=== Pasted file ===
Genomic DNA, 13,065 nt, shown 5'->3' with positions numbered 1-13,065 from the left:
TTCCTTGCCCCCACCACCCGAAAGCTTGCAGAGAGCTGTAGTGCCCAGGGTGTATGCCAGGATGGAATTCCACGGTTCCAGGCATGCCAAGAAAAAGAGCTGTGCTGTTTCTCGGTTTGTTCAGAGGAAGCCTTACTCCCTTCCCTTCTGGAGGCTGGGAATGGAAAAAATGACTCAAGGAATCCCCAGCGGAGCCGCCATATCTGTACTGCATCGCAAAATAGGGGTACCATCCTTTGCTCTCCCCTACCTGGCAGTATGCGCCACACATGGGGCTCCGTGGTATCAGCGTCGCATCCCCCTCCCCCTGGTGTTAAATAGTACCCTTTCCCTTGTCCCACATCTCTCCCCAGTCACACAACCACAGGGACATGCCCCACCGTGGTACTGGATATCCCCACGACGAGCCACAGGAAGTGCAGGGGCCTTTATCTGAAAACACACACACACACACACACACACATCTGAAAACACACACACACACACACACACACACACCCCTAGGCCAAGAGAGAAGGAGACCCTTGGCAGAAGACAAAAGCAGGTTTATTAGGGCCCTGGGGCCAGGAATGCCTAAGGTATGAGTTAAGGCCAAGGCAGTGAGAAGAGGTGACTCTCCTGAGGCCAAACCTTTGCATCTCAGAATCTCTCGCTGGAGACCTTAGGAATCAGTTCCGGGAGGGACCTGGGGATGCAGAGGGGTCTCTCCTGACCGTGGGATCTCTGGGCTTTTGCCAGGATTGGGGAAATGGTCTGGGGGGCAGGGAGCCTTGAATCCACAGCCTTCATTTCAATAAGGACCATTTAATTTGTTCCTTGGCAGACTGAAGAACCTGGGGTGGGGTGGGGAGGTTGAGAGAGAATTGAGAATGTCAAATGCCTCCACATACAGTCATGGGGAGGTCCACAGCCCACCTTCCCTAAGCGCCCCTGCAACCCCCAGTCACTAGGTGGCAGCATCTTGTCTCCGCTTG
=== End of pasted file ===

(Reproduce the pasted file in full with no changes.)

Genomic DNA, 13,065 nt, shown 5'->3' with positions numbered 1-13,065 from the left:
TTCCTTGCCCCCACCACCCGAAAGCTTGCAGAGAGCTGTAGTGCCCAGGGTGTATGCCAGGATGGAATTCCACGGTTCCAGGCATGCCAAGAAAAAGAGCTGTGCTGTTTCTCGGTTTGTTCAGAGGAAGCCTTACTCCCTTCCCTTCTGGAGGCTGGGAATGGAAAAAATGACTCAAGGAATCCCCAGCGGAGCCGCCATATCTGTACTGCATCGCAAAATAGGGGTACCATCCTTTGCTCTCCCCTACCTGGCAGTATGCGCCACACATGGGGCTCCGTGGTATCAGCGTCGCATCCCCCTCCCCCTGGTGTTAAATAGTACCCTTTCCCTTGTCCCACATCTCTCCCCAGTCACACAACCACAGGGACATGCCCCACCGTGGTACTGGATATCCCCACGACGAGCCACAGGAAGTGCAGGGGCCTTTATCTGAAAACACACACACACACACACACACACATCTGAAAACACACACACACACACACACACACACACCCCTAGGCCAAGAGAGAAGGAGACCCTTGGCAGAAGACAAAAGCAGGTTTATTAGGGCCCTGGGGCCAGGAATGCCTAAGGTATGAGTTAAGGCCAAGGCAGTGAGAAGAGGTGACTCTCCTGAGGCCAAACCTTTGCATCTCAGAATCTCTCGCTGGAGACCTTAGGAATCAGTTCCGGGAGGGACCTGGGGATGCAGAGGGGTCTCTCCTGACCGTGGGATCTCTGGGCTTTTGCCAGGATTGGGGAAATGGTCTGGGGGGCAGGGAGCCTTGAATCCACAGCCTTCATTTCAATAAGGACCATTTAATTTGTTCCTTGGCAGACTGAAGAACCTGGGGTGGGGTGGGGAGGTTGAGAGAGAATTGAGAATGTCAAATGCCTCCACATACAGTCATGGGGAGGTCCACAGCCCACCTTCCCTAAGCGCCCCTGCAACCCCCAGTCACTAGGTGGCAGCATCTTGTCTCCGCTTG